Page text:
We’ve been talking around the office lately (we do talk a lot, don’t we?) about the difference between an attitude of scarcity and an attitude of abundance, and how having a scarcity mentality – no matter how unconsciously – leads us to think that we’re limited in what we can do.

If we believe that there’s not enough whatever to go around, we act accordingly. We believe we have to hang on tight to our little pile of whatever. We don’t take risks, because if we lose our whatever, we’re sure it’s gone for good. And if some people have less whatever than we do, well, that’s a pity, but there’s not a lot we can do about it – after all, there’s only so much whatever to go around. Sound familiar?

But what if we believe in our hearts that there’s plenty to go around – plenty of time, plenty of resources, plenty of energy, plenty of ideas, plenty of everything – what happens then? How do we act if we really believe that? Do we see our job as helping to see that everyone has plenty of that abundant, never-ending everything?

I ran across an interesting take on that on a blog kept by an Episcopal priest, the Rev. John Ohmer (http://unapologetictheology.blogspot.com/). He writes, in part: . . . We carry a scarcity mindset, an achievement mindset or an abundance mindset. And these mindsets can carry over to our spiritual mindset.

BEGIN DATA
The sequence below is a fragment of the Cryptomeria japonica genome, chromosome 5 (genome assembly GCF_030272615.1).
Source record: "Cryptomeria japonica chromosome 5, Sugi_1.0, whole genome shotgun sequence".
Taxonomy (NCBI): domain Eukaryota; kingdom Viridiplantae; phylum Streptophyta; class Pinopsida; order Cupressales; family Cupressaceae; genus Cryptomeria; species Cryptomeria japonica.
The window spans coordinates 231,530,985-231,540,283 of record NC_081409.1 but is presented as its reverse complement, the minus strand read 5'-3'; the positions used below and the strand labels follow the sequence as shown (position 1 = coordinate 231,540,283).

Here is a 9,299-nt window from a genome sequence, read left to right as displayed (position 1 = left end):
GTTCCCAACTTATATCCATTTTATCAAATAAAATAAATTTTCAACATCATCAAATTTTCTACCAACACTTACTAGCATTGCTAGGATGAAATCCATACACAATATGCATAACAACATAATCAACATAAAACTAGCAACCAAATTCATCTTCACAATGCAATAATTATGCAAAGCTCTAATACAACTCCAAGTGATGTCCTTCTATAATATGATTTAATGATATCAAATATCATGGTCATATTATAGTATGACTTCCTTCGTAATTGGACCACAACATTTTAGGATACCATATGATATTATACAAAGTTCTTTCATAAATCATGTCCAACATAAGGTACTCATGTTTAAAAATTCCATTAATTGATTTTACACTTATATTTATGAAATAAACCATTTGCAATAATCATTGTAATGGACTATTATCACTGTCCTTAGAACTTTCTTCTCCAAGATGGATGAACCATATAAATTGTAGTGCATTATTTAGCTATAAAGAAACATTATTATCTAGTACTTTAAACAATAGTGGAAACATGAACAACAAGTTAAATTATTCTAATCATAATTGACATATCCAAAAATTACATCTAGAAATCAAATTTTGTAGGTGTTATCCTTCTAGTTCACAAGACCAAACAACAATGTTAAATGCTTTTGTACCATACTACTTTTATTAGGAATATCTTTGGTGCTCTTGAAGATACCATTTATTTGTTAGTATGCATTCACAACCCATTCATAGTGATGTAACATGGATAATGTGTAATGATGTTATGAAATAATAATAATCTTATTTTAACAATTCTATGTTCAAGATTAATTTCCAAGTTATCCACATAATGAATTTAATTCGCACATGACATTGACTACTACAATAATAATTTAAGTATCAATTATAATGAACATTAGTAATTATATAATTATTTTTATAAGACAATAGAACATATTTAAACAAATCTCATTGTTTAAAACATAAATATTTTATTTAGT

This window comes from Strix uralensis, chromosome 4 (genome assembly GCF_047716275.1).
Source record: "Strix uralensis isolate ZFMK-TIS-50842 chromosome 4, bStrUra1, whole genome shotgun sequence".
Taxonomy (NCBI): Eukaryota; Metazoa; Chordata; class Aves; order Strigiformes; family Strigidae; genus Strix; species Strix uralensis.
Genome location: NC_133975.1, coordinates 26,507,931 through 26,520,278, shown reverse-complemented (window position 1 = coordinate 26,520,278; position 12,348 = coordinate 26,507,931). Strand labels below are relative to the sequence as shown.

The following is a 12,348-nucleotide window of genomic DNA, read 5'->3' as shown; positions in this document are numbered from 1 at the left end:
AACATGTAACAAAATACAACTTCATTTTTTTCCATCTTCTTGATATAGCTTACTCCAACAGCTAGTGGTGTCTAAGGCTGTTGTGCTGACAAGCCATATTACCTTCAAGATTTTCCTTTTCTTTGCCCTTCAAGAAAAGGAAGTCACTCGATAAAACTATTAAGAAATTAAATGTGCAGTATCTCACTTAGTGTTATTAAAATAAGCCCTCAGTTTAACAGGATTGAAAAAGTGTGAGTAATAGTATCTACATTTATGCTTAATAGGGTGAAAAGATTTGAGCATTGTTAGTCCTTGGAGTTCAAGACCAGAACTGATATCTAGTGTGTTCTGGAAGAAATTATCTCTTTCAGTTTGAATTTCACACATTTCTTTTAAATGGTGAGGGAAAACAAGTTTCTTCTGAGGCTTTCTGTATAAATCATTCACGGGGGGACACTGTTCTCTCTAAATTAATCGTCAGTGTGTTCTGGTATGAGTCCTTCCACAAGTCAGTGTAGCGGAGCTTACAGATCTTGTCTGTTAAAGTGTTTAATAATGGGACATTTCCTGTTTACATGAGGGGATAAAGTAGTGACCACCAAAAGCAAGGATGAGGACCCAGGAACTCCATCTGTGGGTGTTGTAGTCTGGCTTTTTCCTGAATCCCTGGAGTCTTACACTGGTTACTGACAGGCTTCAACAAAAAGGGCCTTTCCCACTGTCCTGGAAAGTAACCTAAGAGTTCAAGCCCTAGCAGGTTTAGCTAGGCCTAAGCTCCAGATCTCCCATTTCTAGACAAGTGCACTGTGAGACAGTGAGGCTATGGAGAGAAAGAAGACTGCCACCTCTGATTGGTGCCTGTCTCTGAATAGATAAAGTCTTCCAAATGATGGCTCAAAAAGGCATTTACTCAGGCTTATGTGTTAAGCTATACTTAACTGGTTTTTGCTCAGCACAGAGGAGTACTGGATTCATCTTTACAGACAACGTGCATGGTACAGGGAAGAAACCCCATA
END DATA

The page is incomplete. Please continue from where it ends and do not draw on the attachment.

A scarcity spirituality sees not only money, but things like love, grace and forgiveness as in short supply. An achievement spirituality sees . . . things like love, grace and forgiveness . . . as things that come to you to the degree that you earn them, work hard for them.

And an abundance spirituality sees . . . love, grace and forgiveness . . . as things that are in abundant supply because they are all God’s. Carry that view over and you get the view that God’s love is without limit, without border, without exception, without condition.

If we’ve been well catechized, we know that God’s love is just as Father John writes – without limit, without condition. Of course we know that in our heads. But do we believe it in our hearts?

And do we act that way? Does it change the world?

Audrey Riley is a member of the fundraising staff of ELCA World Hunger.